The Art of Framing


In a city where most art venues are stark, white cubes designed to focus all attention on the works of art, the Meitsag Gallery stands out.

Established by Tali and Kuti Navon in 1989, Meitsag is a frame-making and art space where a surprising variety of paintings, photographs, mirrors, and empty frames coexist with a wealth of antique cigarette lighters, ornate rugs, and stylish furniture. “We display art and items that we like,” Tali states simply.

Tali, who was born in Givatayim, studied art at the Shenkar College of Engineering and Design as well as at the Kalisher School of Art and Kuti, who grew up in Jerusalem, studied photography.

“We wanted to do something in the art world and we found this space,” Tali recalls, adding that after completing her mandatory service in the IDF, she had worked in a frame shop for a while and really enjoyed it.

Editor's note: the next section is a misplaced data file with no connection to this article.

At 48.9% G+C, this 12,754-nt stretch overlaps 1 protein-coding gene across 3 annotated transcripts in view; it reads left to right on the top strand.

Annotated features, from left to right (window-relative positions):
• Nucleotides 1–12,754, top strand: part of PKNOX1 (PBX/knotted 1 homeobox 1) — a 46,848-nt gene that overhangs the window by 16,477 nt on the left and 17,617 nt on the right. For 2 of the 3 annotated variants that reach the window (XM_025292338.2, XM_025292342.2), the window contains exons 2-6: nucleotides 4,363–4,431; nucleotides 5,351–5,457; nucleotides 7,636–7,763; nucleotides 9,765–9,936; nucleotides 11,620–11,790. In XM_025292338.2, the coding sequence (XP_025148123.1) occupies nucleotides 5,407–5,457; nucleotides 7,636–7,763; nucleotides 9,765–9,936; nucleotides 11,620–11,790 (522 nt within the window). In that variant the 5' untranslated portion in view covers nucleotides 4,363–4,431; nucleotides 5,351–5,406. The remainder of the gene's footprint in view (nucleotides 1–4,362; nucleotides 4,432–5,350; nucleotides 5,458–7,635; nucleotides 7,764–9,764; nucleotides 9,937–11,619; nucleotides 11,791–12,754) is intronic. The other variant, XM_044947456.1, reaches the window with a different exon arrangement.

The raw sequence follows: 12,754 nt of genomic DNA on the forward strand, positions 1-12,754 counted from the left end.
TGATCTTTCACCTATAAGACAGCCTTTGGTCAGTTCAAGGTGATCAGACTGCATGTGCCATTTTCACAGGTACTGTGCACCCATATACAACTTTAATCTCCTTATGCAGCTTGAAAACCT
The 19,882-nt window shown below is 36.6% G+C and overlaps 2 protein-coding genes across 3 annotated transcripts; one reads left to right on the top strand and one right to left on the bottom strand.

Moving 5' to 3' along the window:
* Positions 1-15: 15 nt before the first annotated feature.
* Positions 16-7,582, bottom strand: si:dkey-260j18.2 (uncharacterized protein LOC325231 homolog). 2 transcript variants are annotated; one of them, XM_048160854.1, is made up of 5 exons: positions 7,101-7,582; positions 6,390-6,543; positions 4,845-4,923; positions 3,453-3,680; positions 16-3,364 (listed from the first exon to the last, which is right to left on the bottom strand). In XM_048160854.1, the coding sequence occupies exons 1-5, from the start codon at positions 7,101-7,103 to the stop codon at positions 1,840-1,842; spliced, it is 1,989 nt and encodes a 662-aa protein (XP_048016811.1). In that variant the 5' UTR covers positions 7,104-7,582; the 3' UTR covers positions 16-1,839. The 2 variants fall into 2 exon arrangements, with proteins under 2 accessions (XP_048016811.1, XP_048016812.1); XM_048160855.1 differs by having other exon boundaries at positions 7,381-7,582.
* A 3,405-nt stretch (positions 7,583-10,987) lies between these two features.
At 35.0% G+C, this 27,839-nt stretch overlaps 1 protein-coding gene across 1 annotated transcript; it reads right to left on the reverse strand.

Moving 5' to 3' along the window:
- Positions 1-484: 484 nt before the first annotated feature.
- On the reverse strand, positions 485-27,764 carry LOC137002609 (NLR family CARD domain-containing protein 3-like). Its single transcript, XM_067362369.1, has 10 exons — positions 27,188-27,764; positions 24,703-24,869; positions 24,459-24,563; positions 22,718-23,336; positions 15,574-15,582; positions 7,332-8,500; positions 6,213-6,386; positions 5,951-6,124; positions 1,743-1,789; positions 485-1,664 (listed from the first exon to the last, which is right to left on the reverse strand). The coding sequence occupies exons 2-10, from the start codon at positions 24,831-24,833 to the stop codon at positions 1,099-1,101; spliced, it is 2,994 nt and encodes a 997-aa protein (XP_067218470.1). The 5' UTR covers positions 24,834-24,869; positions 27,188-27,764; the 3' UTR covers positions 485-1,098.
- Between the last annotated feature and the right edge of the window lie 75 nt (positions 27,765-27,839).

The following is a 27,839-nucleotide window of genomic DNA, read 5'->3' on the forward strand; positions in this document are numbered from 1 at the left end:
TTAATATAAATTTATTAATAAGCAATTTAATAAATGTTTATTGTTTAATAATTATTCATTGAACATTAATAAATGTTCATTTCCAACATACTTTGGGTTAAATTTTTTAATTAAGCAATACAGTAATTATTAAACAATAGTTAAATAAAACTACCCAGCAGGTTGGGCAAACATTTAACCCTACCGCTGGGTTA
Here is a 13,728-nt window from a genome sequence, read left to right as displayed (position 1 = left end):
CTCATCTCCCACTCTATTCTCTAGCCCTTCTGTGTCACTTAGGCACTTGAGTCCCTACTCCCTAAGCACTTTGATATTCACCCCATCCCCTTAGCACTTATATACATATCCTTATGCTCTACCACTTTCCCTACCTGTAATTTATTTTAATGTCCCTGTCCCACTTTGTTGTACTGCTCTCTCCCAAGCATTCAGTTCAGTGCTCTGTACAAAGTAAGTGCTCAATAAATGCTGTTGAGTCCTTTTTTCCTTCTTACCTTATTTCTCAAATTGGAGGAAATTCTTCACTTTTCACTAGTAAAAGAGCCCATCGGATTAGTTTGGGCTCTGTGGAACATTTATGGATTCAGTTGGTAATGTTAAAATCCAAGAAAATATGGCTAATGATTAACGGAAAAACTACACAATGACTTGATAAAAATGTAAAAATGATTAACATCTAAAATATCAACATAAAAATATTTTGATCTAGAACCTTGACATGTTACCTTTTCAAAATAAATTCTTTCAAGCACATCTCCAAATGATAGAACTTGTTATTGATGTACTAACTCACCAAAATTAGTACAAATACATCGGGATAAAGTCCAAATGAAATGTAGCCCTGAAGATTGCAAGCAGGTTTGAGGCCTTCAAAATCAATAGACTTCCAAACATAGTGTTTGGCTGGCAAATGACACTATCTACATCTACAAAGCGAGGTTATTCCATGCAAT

The couple decided to specialize in making frames because that would allow them to support themselves while remaining actively involved in the art world. At first, the Meitsag Gallery was a small venture taking up a small part of a building on Judah Halevi Street in Tel Aviv, but over the years, as they learned more about framing and dramatically improved the quality of the frames available in Israel, their business expanded.

Unlike many frame makers in Israel, they produce only wooden frames using raw materials that they order from Europe. Some of the wooden frame moldings are custom designed for them by European craftsmen.

“We go to trade fairs in Italy every year and order from the best craftsmen, who generally do everything by hand,” Tali says, recalling that upon meeting a craftsman who had dirt under his fingernails, she decided immediately that she wanted to work with him because it was obvious that he did the work himself.

Words by: Heidi J. Gleit

This is an abridged version of a longer article which appears in ERETZ Magazine Issue 146 (May-June 2014). For more details click here

Photograph: Tali and Kuti Navon with their sons Yanay and Noam

Meitsag Gallery: 
33 Judah Halevi Street, Tel Aviv. 
Tel.: (03) 517-5335.

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